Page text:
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By default Xdebug will dump any exception regardless of whether it is caught or not:

try {
    throw new Exception();
}
catch (Exception $e) {
}
echo 'life goes on';

With XDebug enabled and the default settings this piece of code will actually output something like the following (nicely formatted):

( ! ) Exception: in /test.php on line 3 Call Stack
#   Time    Memory  Function    Location 1  0.0003  52596   {main}( )   ../test.php:0
life goes on

Is it possible to disable this behaviour and have it dumping only the uncaught exceptions?

Thanks in advance.

UPDATE: I'm about to conclude that this is a bug, since xdebug.show_exception_trace is disabled by default yet it doesn't behave as expected (using Xdebug v2.0.5 with PHP 5.2.10 on Ubuntu 9.10).

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2 Answers 2

up vote 6 down vote accepted

Change the xdebug.show_exception_trace option (note it's not enabled by default).

xdebug.show_exception_trace

Type: integer, Default value: 0

When this setting is set to 1, Xdebug will show a stack trace whenever an exception is raised - even if this exception is actually caught.

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I agree this has something to do with xdebug.show_exception_trace. I think that when set to 0 it should ignore caught exceptions, but somehow this doesn't work even when disabling it explicitly. –  nuqqsa May 25 '10 at 12:06
    
Talk to Derick on #php.pecl @ EFNet or use the bug tracker at bugs.xdebug.org –  Artefacto May 25 '10 at 12:48
    
This last comment makes your answer complete :) I'm definitely going to report this bug in case I can still reproduce it in 2.1.0RCx. Thanks. –  nuqqsa May 28 '10 at 11:36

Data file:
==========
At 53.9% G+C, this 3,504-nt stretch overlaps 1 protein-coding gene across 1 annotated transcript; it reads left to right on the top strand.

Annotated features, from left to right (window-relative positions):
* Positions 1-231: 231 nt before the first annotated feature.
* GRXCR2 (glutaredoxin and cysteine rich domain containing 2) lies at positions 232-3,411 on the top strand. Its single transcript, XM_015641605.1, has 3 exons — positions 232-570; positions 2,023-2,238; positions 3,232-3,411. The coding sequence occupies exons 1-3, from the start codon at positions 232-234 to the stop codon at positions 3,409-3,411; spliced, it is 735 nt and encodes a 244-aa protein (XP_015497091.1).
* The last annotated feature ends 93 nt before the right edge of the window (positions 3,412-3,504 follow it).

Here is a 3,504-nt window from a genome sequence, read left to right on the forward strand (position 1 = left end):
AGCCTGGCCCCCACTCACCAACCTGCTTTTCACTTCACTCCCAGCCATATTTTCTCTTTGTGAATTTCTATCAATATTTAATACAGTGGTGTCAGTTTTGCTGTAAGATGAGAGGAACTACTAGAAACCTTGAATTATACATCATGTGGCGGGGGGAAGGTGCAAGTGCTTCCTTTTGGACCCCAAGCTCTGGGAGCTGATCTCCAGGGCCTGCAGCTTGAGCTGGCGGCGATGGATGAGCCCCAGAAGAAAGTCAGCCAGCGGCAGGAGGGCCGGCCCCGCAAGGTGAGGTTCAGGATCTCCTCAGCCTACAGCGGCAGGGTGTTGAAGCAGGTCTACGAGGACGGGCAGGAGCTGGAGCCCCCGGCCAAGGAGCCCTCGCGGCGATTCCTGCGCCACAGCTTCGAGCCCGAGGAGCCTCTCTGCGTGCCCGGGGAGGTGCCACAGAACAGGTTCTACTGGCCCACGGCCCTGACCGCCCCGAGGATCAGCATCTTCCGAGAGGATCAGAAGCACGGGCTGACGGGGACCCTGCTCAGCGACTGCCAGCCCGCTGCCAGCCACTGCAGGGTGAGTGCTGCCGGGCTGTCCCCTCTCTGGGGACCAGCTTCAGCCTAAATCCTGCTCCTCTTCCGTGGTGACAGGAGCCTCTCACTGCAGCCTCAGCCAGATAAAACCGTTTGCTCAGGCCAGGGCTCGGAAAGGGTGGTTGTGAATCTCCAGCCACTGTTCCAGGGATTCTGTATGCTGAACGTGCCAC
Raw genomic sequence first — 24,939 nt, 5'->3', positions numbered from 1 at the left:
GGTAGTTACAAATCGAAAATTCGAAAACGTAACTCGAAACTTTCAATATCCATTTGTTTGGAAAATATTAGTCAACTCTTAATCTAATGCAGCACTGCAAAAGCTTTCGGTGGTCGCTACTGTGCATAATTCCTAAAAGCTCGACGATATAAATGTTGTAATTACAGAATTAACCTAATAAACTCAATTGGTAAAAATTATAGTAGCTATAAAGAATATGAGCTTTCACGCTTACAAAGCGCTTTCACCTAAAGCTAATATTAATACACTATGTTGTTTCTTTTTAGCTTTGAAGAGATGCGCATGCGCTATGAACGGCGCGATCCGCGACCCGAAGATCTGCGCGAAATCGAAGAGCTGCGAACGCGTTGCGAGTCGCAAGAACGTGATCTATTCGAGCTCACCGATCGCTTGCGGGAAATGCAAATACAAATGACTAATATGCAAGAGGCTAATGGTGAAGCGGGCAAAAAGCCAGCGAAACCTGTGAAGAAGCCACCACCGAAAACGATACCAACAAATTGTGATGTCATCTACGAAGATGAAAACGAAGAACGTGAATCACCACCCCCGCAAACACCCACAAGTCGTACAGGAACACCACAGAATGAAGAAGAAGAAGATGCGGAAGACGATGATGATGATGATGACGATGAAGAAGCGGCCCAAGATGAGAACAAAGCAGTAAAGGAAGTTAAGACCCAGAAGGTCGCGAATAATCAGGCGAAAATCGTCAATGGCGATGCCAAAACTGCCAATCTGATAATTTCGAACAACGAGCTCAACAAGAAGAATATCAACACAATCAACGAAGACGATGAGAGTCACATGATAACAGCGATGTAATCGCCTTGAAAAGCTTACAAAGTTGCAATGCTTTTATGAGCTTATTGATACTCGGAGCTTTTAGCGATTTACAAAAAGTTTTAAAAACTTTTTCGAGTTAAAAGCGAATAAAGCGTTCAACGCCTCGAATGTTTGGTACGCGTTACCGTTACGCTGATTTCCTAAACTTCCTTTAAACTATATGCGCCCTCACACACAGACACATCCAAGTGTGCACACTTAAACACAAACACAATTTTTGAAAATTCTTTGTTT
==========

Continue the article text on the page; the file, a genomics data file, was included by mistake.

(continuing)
having the same problem here. Did you report the bug? –  Quamis Aug 20 '13 at 7:36

If your code is namespaced, the catch block should reference \Exception -- with the backslash -- if there's no backslash then PHP will look for Exception in your current namespace. This usually fails and the uncaught exception is passed to Xdebug.

The following code passes the exception to Xdebug:

namespace foo;

try {
    new \PDO(0);
} catch (Exception $e) {
    echo "Caught!";
}
// Fatal error: Uncaught exception...

Adding a backslash before Exception will look for (and find) Exception in the global namespace:

namespace foo;

try {
    new \PDO(0);
} catch (\Exception $e) {
    echo "Caught!";
}
// Exception caught correctly

Manually throwing exceptions can be confusing (which is why I used PDO above). If we try to throw an Exception from the current namespace, PHP tells us Exception doesn't exist there:

namespace foo;

try {
    throw new Exception();
} catch (Exception $e) {
    echo "Caught!";
}
// Fatal error: Class 'foo\Exception' not found

Throwing a global exception without a global reference in the catch block fails differently:

namespace foo;

try {
    throw new \Exception();  // global Exception
} catch (Exception $e) {
    echo "Caught!";
}
// Fatal error: Uncaught exception 'Exception' in...

In light of all this, it's probably a good idea to always prefix the catch's Exception with a backslash.

namespace foo;

try {
    throw new \Exception();
} catch (\Exception $e) {
    echo "Caught!";
}
// Exception caught correctly
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